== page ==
So maybe the following statement could be true:

    If I choose a pentium chip over an athlon chip then the pentium chip might
    have lower frames rates in present games... but the pentium chip might
    achieve the same frame rate in future games simply because it can sustain a
    higher bandwidth.

    The athlon chip simply can't provide enough bandwidth and therefore an
    athlon based system will simply hit the bottleneck much sooner and cause
    games to crawl.

    So as you can see it's very interesting to get some facts/measurements about
    all this and not just somebody on a newsgroup claiming that bussess are fast
    enough ;)

    I was hoping to use nvidia's NVPerfMon to do some measurements on some of my
    favorite opengl games on my current computer and to figure out what the
    bottlenecks are for these games, which could be extrapolated onto future
    system requirements ;)
    Why use SLI in the first place ?

    Why not simply put two GPU's on one card ;)

    Maybe Scalable Link Interface is like two network cards: it increases the
    bandwidth.

    Some motherboard manufacturers are coming out with two "full bandwidth"
    pci-e 16x slots.

    Ofcourse this could only be marketing bullshit or maybe there is some thruth
    in it.

    The current bottleneck is not PCI-E or SLI but the bottleneck is the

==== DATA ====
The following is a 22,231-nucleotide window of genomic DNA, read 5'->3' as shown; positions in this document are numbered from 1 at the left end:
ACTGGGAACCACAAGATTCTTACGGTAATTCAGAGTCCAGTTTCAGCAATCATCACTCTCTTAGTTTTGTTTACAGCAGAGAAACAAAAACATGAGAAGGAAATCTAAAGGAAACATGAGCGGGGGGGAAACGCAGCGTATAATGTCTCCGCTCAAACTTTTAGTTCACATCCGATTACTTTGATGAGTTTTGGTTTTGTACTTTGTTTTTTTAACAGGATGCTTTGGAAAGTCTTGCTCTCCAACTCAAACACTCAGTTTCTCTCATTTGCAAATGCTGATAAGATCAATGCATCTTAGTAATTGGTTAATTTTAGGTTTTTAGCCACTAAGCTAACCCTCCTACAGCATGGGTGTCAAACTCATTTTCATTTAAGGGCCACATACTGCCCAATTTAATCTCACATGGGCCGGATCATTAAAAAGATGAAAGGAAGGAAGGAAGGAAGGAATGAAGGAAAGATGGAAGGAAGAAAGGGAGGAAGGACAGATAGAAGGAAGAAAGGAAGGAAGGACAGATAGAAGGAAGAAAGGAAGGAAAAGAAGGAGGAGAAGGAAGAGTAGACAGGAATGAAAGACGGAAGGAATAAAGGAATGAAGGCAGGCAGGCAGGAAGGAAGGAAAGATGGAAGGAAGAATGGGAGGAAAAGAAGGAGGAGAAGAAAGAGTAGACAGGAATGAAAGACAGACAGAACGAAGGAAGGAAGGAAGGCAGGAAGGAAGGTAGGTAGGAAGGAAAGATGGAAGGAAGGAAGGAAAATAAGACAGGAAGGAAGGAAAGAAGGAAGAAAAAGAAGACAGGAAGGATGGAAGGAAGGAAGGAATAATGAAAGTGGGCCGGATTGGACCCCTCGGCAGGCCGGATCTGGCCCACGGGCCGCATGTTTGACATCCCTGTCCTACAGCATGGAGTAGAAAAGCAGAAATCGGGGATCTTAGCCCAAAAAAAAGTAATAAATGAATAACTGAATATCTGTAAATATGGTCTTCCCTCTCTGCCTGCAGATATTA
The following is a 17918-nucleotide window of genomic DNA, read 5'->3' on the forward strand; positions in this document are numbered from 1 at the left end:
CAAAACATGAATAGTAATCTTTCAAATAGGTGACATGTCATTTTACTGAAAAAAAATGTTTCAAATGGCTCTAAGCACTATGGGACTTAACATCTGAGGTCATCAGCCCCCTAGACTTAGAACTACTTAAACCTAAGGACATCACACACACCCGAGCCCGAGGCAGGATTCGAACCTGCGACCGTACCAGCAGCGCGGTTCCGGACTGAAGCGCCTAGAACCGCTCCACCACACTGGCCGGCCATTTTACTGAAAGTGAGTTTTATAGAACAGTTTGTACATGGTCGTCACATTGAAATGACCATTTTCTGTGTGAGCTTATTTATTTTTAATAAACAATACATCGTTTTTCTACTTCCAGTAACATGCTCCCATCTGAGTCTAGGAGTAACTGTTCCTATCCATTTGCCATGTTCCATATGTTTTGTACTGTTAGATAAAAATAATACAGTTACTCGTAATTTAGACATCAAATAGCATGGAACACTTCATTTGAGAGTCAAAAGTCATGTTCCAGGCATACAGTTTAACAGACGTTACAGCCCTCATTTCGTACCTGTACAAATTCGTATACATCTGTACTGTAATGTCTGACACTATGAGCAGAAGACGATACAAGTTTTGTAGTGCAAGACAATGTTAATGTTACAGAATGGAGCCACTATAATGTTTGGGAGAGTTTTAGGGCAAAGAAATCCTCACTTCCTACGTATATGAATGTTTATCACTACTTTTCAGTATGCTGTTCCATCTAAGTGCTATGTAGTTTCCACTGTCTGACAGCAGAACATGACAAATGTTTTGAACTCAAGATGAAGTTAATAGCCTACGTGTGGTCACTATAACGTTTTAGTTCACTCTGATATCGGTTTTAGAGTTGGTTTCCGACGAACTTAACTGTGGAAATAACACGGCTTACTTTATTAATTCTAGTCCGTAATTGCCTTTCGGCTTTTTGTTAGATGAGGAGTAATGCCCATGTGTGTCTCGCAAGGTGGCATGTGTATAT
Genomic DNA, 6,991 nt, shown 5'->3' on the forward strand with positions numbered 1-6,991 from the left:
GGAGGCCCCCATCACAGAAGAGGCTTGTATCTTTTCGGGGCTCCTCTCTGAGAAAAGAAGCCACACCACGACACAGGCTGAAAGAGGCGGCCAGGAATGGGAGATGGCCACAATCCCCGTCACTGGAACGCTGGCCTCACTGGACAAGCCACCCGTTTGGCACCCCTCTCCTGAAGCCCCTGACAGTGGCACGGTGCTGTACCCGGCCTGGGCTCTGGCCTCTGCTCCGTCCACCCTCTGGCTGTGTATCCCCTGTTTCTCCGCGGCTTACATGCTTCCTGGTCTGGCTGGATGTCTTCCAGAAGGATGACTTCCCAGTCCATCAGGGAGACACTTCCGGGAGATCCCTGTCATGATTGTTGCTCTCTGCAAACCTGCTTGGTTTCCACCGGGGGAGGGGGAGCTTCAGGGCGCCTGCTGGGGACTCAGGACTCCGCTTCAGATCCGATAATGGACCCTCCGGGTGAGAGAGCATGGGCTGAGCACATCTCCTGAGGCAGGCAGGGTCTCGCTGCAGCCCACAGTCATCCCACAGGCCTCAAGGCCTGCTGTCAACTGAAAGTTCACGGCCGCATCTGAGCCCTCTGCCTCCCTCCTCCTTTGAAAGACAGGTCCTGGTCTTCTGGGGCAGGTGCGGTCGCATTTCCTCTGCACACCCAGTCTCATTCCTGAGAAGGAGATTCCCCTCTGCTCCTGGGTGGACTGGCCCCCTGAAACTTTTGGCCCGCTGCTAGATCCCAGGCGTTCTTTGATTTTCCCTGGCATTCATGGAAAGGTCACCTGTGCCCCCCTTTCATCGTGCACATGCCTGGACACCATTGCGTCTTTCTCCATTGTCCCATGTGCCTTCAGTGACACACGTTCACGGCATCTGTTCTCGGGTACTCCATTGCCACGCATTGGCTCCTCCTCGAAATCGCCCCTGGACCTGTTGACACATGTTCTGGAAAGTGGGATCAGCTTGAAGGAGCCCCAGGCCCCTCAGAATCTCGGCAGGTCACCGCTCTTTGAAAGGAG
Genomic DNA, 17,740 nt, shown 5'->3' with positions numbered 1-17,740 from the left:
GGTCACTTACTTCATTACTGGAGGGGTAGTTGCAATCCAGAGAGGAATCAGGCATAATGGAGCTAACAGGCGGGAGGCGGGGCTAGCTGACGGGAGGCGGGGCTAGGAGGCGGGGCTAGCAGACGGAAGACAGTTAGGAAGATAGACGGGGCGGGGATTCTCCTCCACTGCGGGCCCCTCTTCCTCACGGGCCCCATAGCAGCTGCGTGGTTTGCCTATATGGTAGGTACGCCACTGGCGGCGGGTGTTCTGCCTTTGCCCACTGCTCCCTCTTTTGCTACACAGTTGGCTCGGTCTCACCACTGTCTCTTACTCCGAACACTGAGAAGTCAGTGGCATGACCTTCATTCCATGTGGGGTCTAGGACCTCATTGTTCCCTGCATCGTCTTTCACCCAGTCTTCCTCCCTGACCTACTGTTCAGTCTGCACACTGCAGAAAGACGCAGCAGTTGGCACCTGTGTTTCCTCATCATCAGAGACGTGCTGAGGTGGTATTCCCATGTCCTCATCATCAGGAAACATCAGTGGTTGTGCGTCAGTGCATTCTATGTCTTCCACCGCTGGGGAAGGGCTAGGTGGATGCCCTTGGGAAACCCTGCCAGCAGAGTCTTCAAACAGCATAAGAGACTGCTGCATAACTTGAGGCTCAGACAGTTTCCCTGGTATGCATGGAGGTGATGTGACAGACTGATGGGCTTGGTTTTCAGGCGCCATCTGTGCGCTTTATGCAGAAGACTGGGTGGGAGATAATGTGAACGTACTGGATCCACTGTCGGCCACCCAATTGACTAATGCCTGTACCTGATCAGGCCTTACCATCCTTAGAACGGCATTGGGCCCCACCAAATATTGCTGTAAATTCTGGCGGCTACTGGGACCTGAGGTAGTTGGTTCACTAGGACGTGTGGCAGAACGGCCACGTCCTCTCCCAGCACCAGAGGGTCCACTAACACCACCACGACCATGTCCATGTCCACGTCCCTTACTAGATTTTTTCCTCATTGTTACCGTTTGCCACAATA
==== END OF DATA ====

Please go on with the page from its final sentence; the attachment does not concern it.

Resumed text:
CPU<->RAM connection which can only deliver 6.4 GB/sec. (As I tried to
    explain in one of my previous post).

    The question is thus if Athlons/SLI/Nforce4/Geforces are worth their money
    price/performance wise.

    Euhm what are our choices:

    1. Buy into Athlons/SLI/Nforce4/2 Geforces and then be bandwidth limited.

    or

    2. Buy into Pentium/????

    At this point I am not sure if the bandwidth limitation is Nforce4 chipset
    specific or if it's only athlon cpu specific. (Think of integrated memory
    controller etc, northbridge chip etc)

    The northbridge chip is normally part of the chipset I believe so it could
    be Nforce4 chipset specific... that could mean a new/different chipset is
    needed which doesn't have this main memory bandwidth limitation to fully
    justify SLI/double graphics cards etc...

    It's quite interesting to see if their is or is not an alternative competing
    technology from intel or ati ;)

    However ati has buggy drivers so that rules out ati, which means intel
    remains... though intel is said to have power hungry and overheating cpu's
    so the athlon/sli/nvidia deal seems best at the moment =D
    Cheap.

    You should really try to figure stuff out yourself and if you have the